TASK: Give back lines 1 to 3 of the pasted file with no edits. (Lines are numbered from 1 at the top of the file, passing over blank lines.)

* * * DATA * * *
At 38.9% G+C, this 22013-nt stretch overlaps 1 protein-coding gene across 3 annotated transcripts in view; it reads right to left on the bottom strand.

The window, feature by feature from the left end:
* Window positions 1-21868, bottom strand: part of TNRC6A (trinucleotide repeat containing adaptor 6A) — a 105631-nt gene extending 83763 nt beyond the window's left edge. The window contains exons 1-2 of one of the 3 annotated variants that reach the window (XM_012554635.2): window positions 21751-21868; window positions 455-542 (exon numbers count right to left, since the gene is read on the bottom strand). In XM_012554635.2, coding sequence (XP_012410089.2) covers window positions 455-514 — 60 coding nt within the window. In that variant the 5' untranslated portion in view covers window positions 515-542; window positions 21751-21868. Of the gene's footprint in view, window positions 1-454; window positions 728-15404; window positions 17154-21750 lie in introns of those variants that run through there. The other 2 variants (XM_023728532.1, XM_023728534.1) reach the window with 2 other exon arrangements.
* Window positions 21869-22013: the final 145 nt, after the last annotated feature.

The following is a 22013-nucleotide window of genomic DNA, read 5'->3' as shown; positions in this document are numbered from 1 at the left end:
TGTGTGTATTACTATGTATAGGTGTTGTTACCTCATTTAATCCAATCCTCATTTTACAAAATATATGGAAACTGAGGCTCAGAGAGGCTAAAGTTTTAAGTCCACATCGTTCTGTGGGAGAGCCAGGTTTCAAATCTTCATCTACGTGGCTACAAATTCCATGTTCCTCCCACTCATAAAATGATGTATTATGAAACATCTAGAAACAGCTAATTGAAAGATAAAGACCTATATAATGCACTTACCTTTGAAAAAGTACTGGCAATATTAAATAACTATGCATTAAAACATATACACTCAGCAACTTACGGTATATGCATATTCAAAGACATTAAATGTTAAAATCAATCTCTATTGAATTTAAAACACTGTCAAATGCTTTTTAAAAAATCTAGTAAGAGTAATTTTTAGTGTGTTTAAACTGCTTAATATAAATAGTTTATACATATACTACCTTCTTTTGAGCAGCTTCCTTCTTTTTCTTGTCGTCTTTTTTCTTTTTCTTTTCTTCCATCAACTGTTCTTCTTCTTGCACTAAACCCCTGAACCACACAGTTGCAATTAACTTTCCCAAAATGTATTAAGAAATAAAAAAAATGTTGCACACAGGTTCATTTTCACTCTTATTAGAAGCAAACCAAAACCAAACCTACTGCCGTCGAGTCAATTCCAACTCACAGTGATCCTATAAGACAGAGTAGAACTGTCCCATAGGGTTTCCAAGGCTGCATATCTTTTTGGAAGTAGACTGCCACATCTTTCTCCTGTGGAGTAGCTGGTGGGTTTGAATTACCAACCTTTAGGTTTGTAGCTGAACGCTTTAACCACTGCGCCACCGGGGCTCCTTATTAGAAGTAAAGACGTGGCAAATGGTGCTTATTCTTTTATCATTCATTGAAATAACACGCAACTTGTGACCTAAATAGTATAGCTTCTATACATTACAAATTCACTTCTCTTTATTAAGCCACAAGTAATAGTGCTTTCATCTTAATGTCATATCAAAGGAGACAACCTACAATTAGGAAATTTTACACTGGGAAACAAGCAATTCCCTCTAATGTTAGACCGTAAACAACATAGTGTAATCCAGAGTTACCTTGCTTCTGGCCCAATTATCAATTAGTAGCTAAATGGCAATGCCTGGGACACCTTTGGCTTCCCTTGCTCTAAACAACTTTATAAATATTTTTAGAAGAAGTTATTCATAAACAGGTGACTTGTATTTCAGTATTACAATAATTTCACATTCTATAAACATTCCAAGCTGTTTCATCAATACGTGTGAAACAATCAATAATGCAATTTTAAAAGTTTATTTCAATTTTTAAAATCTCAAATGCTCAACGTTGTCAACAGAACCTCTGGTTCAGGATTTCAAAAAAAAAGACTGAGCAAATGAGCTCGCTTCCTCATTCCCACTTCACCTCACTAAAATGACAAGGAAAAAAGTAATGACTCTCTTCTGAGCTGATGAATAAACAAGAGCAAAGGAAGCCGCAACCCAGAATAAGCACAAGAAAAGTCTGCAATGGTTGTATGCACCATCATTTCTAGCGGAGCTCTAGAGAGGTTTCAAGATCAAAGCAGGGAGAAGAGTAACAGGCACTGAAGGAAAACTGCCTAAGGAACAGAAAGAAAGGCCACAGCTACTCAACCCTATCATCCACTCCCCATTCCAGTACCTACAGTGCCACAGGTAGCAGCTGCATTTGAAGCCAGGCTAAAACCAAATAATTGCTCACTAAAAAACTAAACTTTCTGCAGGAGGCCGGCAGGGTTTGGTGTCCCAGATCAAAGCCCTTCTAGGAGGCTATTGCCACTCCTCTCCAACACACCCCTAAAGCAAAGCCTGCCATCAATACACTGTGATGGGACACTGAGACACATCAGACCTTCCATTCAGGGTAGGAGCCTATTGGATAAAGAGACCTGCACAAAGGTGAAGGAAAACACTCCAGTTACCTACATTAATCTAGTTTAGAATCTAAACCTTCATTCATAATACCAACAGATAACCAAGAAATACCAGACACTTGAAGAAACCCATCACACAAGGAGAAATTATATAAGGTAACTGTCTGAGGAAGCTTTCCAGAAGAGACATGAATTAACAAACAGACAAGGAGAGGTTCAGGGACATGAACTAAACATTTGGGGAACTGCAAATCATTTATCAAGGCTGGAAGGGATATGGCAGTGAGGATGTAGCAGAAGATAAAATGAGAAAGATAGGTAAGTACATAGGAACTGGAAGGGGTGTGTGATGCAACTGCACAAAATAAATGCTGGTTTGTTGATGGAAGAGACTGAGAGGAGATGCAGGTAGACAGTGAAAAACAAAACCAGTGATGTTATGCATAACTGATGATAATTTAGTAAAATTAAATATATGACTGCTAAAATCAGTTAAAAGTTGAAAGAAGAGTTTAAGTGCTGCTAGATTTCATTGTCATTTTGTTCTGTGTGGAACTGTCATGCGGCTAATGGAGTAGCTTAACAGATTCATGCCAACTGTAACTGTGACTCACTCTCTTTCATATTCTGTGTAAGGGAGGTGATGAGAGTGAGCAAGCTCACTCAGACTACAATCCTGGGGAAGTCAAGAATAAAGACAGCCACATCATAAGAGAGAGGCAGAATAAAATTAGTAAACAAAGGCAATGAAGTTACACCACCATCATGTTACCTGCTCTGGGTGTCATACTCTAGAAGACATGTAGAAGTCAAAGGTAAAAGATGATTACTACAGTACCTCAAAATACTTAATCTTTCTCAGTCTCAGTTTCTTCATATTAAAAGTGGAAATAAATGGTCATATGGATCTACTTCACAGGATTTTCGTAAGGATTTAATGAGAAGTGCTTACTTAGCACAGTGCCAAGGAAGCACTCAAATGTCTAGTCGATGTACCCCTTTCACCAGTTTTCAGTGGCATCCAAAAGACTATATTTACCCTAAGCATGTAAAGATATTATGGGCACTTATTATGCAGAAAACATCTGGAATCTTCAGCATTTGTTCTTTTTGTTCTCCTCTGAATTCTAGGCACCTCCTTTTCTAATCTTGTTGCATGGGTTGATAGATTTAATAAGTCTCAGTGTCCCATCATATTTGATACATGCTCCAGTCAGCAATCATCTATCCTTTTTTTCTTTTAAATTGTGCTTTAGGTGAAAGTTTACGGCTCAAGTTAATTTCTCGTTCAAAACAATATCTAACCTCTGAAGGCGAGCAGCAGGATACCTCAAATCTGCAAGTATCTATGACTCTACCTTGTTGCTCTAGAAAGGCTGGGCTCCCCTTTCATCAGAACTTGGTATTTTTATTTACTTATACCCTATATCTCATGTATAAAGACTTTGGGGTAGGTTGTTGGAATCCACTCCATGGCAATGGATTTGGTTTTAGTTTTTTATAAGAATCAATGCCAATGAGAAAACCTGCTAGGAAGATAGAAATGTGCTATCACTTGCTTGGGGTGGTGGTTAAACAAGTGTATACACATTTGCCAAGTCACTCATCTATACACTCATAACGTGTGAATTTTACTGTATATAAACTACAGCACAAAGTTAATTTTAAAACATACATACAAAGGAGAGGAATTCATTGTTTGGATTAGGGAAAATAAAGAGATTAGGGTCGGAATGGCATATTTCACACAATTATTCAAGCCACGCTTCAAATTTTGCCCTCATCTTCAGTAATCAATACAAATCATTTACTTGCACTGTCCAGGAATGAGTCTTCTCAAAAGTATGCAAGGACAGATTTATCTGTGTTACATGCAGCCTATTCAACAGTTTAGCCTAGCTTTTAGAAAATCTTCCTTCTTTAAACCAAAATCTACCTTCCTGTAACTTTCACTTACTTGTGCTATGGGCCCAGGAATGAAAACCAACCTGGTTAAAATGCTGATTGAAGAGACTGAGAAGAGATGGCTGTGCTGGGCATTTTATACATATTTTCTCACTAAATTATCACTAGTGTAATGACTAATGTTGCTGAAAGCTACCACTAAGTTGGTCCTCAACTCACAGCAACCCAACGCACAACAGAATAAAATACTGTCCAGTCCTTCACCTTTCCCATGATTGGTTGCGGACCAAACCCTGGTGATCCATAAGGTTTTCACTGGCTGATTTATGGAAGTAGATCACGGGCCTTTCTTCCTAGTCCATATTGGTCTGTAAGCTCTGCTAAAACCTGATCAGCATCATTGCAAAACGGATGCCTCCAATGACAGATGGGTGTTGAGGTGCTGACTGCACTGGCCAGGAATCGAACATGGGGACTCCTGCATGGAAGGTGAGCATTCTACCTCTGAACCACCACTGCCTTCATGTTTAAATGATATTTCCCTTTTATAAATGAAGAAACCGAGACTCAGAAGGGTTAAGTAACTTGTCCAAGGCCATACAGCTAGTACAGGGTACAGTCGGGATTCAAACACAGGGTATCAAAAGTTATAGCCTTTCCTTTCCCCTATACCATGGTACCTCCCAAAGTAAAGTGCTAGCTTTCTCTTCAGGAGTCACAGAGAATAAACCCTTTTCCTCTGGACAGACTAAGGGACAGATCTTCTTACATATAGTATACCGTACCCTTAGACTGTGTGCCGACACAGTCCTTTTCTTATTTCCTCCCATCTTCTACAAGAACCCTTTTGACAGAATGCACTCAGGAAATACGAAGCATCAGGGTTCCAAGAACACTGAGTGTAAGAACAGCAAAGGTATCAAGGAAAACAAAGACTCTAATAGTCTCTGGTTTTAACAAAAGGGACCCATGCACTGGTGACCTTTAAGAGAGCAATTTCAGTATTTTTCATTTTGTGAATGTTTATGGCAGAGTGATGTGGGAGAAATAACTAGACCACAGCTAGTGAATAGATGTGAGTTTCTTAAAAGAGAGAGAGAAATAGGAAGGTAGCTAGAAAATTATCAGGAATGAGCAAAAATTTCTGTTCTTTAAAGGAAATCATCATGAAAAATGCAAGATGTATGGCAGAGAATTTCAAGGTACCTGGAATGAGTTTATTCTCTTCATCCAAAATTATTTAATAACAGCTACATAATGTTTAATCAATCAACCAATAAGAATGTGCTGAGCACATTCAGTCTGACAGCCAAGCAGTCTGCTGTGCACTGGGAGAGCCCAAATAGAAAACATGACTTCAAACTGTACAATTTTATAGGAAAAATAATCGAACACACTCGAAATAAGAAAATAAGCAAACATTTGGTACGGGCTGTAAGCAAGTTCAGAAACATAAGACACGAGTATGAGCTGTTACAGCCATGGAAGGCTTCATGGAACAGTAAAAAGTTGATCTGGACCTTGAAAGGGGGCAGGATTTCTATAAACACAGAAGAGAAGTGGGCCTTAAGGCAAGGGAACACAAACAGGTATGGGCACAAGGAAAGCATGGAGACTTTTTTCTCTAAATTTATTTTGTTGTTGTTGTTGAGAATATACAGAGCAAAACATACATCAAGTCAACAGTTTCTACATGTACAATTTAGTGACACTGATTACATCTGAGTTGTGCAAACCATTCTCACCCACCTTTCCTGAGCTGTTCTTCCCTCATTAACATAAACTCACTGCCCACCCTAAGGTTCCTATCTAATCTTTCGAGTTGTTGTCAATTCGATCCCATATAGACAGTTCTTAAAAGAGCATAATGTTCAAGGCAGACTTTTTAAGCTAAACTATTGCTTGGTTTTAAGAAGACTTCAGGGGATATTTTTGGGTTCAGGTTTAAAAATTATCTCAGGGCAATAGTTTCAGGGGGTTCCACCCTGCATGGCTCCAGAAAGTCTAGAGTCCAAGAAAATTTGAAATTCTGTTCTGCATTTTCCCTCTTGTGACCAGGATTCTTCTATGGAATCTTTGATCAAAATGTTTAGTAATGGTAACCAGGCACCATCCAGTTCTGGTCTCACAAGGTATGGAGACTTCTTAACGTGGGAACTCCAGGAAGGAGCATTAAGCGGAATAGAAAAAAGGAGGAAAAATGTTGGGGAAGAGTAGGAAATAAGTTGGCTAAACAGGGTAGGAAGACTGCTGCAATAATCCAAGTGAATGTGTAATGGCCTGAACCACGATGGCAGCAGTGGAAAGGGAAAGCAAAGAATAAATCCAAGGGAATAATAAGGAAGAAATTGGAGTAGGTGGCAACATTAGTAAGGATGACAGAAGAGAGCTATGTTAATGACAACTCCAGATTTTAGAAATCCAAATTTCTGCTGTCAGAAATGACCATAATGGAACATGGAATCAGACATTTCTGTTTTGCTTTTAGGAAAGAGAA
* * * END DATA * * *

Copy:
At 38.9% G+C, this 22013-nt stretch overlaps 1 protein-coding gene across 3 annotated transcripts in view; it reads right to left on the bottom strand.

The window, feature by feature from the left end:
* Window positions 1-21868, bottom strand: part of TNRC6A (trinucleotide repeat containing adaptor 6A) — a 105631-nt gene extending 83763 nt beyond the window's left edge. The window contains exons 1-2 of one of the 3 annotated variants that reach the window (XM_012554635.2): window positions 21751-21868; window positions 455-542 (exon numbers count right to left, since the gene is read on the bottom strand). In XM_012554635.2, coding sequence (XP_012410089.2) covers window positions 455-514 — 60 coding nt within the window. In that variant the 5' untranslated portion in view covers window positions 515-542; window positions 21751-21868. Of the gene's footprint in view, window positions 1-454; window positions 728-15404; window positions 17154-21750 lie in introns of those variants that run through there. The other 2 variants (XM_023728532.1, XM_023728534.1) reach the window with 2 other exon arrangements.